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Parenting advice online is easily available – even real time on forums and FB support groups. How does one choose what is relevant from all this?
Ever so often, your timeline is peppered with articles on how to bring up a responsible child, how to raise a ‘successful’ child and so on. Many of these provide valuable inputs for your crazy, wild parenting adventure, but a few leave you wondering: like shouldn’t your child define ‘success’ for themselves, or why would you need 12 tips to be a ‘Super Mom’, whatever that may be?
Once in a way, a perceived parenting mishap also pops up in this mix. Remember the Japanese lad said to have been abandoned by his parents, or the toddler who slipped into a gorilla enclosure in the Cincinnati zoo?
It is good to stay informed. But with little knowledge of the specific parenting culture or exact details of what actually happened which cannot be gleaned from initial reports, it is hard to draw conclusions. This doesn’t deter some folks however, and even media houses. Their sharing and analysing make these incidents go ‘viral’, and they show up on every other newsfeed.
Of course, you could simply stay offline and avoid the commotion. But the Internet and mobile are nearly indispensable to modern life. For instance, quite a few of us are members of online support forums and interest groups. Specific to parenting, you have FB moms’ groups, WhatsApp groups for each child’s class and also groups for different points in the parenting journey, from breastfeeding to parenting teens.
All this online activity, coupled with the continual social media furore, can get overwhelming. So, how does one stay connected and at the same time true to one’s parenting path?
Preeti*, a writer and mother of two girls, 10 and 8.5, turned to the internet often for parenting tips before she became a part of an online moms’ forum. She continues to read a lot online on parenting and has her preferred websites. The content, she says, affects her “to a certain, small extent. But again, I guess I rely on my gut feel, instinct and the fact that I know my girls more than anyone else, and hence I deal with it my way”.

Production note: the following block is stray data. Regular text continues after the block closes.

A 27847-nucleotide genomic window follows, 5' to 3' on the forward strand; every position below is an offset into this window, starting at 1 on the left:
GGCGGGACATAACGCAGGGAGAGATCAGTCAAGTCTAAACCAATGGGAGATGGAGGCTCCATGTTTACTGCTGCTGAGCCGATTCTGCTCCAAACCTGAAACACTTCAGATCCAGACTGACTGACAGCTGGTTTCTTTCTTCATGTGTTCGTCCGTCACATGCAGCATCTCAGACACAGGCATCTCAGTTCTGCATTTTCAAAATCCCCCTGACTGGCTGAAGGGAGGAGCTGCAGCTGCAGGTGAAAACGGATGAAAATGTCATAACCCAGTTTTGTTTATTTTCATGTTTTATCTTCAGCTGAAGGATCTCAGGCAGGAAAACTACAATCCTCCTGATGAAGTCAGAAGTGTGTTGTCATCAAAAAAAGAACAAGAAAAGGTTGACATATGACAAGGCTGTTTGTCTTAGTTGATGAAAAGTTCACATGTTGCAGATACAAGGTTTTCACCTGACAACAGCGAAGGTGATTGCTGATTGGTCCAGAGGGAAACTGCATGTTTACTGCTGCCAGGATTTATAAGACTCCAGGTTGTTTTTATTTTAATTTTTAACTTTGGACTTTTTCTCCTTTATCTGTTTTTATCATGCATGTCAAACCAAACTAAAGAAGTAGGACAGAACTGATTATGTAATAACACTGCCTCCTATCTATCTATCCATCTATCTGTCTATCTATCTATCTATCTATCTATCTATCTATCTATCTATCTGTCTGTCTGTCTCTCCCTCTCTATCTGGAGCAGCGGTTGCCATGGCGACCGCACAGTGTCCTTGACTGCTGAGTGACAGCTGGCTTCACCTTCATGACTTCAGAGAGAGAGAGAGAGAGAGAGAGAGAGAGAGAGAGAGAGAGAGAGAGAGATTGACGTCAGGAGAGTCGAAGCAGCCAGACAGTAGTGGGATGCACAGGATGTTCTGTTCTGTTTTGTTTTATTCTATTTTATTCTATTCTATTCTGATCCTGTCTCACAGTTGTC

Experts echo this advice. “Parenting is essentially intuitive and mindful. One really does not need the support of social media to be a successful parent. Yet, it is always useful to be updated about the newer trends and see whether they suit your needs. Imitation or blind faith can lead to damage. You should know how much to believe and how much to apply. Match what you observe and what you read. You are always right because every child is unique, distinct and different, and nobody knows your child better than you,” says Nimrat Singh, Ph.D, who has extensive counselling, training and consulting experience with pre-primary, primary, and secondary schools, and has authored the book, ‘Proactive Parenting’ in 2014.
Aparna* whose interests vary from education to ecotourism, is mom to an almost 4.5-year-old, and has been a member of an FB mothers’ forum since her son was 10 months old. The group alerted her to little-known topics like the Orange Rhino Challenge – a yell-free method for raising children and home schooling, which led her to consider it for her son.
Traditionally, women relied on their older female relatives for support on child-raising. This is increasingly absent in today’s nuclear families and internet forums take their place. A few mothers also don’t appreciate the nature of assistance offered by the older women in their families.
“I don’t turn to them (older female relatives)”, says Neelanjana*, a criminologist and communications professional and mother of two. “I don’t need to. There is usually unsolicited advice (from them) coming my way all the time laced with judgement. So I prefer to do my own research or consult friends with young children”.
Neelanjana became part of an FB moms’ group when her second child was a few months old. The forum kept her engaged and helped her overcome post-partum depression. Such forums make one realize “one is not alone”, says Neelanjana.
For Aparna too, a major plus of such groups is that the guidance comes from moms like herself, “rather than from a know-it-all, up-on-a-pedestal expert”. The empathy and absence of condescension in these peer-to-peer 24/7 support networks mean a mother can readily turn to them for first-time concerns such as caring for a fevered infant at 2 in the morning or packed meals for a fussy pre-schooler.
Women also seek support on these groups for major issues such as when a child or family member is critically ill. A FB mothers’ forum once stood by a woman as she walked out of an abusive marriage and another who was nursing her partner back to health after he was critically injured in an accident.
But like elsewhere on the Internet, these forums have their downsides. While home remedies are largely harmless, one needs to stay wary of serious medical guidance coming from unqualified quarters. Parenting and relationship advice can also cross the line at times and discussions do get unpleasant and even personal. While most groups have rules in place to prevent such situations, they do occur. Group administrators step in when required and also have the onerous task of verifying member profiles.
The Internet, with its constant deluge of information, vast support networks that convert strangers into friends, and the constant peeks it offers into others’ lives – such as a picture on your timeline of your ex-colleague’s daughter with her Math Olympiad medal while your son can’t subtract – does not have to be a keystone of your parenting approach.
But from providing a sense of community, to helping you stay abreast of the latest in parenting as you forge your own way, the World Wide Web certainly has its uses, as the digital age mom has ably figured out.
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